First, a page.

flat assembler
Message board for the users of flat assembler.

Index > Main > How can I program Assembly without using libraries and apis?

Goto page 1, 2  Next
Author
Thread Post new topic Reply to topic
newport



Joined: 08 Jun 2012
Posts: 86
Location: Kentucky, USA
newport
Glad to become a part of the forums!

Here's my problem:
I am very interested in assembly and after a lot of research I've chosen FASM because of the active community and the minimalistic but powerful cornerstone on which it is built. I've been a PHP programmer for years, but never really cared about how it worked, just that it worked. But now I find myself wanting to explore something more. That 'more' is Assembly. To make a long story short....Here's what I know and what I don't know, and why I'm hoping someone here can give me guidance. Thanks in advance!

: I want to deal with x86 32-bit/64-bit exclusively
: I've read Assembly Step-by-Step cover to cover a few times, but it uses nasm and nasm's not what I want, and I haven't grasped enough knowledge to apply code conversions between different assemblers.
: I have done some 16-bit console dabbling with the 8086 microprocessor emulator; nothing grand, just basic 'Hello World type stuff'
: I'm starting to understand registers, still confused by the stack, and have been trying to memorize the basic Intel Instruction set that came with the 8086 emulator as well as the ascii table

This is what I want to accomplish with assembly...
I know I may be re-inventing the wheel, but I like the idea of knowing I can do something on my own without having to rely on something already in place...which is why I didn't look into C/C++ for my goals...I want to develop my own programming language that will be focused on OS development with Integrated Web/Internet programming abilities. Kind of a general purpose language that has not only the ability to create apps, but design for the web too. Please keep in mind, this is just a hobby I want to pursue to see if I could accomplish it. It may take the next 40 years and x86 may no longer be around, but this is my goal. What I'm having trouble understanding at this point, because I'm just getting my feet wet is...how to develop 32-bit functionality(I'll worry about 64-bit if I live long enough to get that far..LOL) that is completely OS Independent and how would I start such a task as this? Every tutorial or book or online pdf I've read usually involves win32 libraries or win api's or some sort of library or api specific to linux, etc, etc, etc....and I think I read somewhere here on the forums that windows requires you utilize their OS to sort-of hand-off the apps and what-not so that the OS can handle how to utilize the apps/programs...as if there is no way to by-pass it for independent design. I may be wrong but I think I understood that correctly...Please enlighten me...I have 32-bit windows vista and 64-bit windows 7 and I've installed fasm on both of them, cause I don't know if I can develop 32-bit apps on the 64-bit...anyways at least i've got a stable computer to work on either way... So how can I program Assembly without relying on the libraries, and api's of other OS Platforms???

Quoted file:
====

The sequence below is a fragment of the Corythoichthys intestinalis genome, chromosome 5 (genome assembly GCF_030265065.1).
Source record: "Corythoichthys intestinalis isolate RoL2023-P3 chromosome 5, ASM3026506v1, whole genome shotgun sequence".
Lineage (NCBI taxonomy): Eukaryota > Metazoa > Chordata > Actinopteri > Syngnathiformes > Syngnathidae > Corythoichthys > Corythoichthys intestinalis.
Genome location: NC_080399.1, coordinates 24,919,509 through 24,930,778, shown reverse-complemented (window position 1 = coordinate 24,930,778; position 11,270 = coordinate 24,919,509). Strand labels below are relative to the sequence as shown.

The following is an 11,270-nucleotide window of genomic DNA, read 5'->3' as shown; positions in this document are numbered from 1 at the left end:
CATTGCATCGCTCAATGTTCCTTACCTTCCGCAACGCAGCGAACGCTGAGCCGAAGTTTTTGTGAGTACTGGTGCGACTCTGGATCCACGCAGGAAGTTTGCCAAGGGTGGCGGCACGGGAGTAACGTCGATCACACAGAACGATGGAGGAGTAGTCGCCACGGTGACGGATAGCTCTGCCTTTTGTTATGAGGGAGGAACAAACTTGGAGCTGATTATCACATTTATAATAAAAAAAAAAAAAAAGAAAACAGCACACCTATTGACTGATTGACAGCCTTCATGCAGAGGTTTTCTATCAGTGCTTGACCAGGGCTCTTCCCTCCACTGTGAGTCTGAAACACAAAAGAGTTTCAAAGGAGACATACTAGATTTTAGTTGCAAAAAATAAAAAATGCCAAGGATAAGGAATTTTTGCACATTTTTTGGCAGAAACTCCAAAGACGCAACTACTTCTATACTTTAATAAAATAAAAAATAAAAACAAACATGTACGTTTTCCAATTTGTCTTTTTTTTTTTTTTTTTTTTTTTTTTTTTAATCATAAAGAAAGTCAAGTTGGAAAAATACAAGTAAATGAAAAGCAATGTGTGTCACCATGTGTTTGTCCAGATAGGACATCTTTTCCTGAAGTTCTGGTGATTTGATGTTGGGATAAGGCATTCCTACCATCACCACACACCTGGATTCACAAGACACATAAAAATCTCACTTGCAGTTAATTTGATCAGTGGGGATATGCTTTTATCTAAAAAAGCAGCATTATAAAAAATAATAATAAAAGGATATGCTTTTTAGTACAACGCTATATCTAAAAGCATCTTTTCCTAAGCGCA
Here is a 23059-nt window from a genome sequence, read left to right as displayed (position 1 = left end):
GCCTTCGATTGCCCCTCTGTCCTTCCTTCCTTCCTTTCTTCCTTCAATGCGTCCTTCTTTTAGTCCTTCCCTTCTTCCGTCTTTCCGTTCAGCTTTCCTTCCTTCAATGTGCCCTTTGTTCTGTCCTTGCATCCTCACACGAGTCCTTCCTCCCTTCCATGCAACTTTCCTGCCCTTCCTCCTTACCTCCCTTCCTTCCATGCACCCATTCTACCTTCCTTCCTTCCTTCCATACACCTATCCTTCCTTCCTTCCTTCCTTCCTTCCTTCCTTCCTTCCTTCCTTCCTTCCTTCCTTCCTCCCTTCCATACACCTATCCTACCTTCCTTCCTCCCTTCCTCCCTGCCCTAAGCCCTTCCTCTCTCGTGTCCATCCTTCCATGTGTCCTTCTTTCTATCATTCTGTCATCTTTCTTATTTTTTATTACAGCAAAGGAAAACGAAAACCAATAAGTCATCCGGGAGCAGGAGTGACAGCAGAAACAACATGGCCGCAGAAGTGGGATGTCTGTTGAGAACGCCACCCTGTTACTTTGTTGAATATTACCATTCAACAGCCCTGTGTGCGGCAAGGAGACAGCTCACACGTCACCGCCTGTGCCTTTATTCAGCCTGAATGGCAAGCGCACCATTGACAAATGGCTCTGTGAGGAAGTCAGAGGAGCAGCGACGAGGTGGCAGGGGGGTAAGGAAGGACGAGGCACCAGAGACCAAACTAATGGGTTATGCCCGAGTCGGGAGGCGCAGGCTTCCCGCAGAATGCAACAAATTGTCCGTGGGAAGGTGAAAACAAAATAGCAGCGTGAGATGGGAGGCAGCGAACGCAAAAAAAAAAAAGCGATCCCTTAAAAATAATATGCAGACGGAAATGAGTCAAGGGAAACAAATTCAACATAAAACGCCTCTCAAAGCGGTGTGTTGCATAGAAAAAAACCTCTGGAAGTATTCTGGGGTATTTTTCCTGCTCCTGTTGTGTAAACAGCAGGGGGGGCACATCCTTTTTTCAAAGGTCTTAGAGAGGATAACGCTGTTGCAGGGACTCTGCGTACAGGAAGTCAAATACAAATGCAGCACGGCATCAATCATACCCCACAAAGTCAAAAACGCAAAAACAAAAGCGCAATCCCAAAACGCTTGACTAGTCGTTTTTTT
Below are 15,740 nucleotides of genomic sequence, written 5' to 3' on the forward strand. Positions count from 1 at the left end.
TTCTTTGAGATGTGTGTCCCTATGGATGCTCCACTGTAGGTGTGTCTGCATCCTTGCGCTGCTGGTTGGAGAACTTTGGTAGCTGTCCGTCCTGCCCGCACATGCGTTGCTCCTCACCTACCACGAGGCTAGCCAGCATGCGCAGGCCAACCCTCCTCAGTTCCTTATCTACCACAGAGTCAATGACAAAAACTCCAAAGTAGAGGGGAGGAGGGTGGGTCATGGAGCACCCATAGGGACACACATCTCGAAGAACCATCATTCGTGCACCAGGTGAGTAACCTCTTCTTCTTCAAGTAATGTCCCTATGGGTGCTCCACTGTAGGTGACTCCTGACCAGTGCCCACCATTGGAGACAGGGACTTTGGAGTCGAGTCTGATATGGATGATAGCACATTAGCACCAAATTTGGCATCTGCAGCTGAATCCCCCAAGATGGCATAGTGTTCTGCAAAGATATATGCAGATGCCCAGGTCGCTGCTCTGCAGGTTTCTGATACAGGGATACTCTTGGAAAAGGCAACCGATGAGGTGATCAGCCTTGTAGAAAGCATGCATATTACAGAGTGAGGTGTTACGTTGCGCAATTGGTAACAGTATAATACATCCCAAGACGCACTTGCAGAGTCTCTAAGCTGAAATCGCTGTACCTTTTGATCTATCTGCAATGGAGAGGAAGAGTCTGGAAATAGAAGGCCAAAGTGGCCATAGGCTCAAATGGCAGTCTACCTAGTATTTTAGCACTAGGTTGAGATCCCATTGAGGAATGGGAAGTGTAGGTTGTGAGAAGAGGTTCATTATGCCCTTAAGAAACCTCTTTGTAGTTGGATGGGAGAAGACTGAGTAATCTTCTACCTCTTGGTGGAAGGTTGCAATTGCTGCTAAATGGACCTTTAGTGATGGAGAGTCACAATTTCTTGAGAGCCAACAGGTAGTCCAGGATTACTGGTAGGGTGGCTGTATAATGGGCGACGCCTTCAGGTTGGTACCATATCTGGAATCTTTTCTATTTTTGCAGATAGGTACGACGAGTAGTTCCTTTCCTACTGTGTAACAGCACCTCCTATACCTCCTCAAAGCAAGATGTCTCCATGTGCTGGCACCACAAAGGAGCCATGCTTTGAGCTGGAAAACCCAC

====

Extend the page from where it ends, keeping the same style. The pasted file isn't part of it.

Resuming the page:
Sorry for the long intro, but I really need some help trying to understand the concepts before I start trying to apply some coding. Thanks again!

_________________
It's the desire to learn that leads to success...

http://www.webicomp.com
Post 08 Jun 2012, 20:47
View user's profile Send private message Visit poster's website Reply with quote
Inagawa



Joined: 24 Mar 2012
Posts: 153
Inagawa
Hello, as a fellow newbie, I'd like to welcome you here. I have grasped a few things here and there and I'd be happy to share my knowledge, tutorials or books.

And yes, you can develop 32bit applications on a 64bit computer.
Post 08 Jun 2012, 22:12
View user's profile Send private message Reply with quote
newport



Joined: 08 Jun 2012
Posts: 86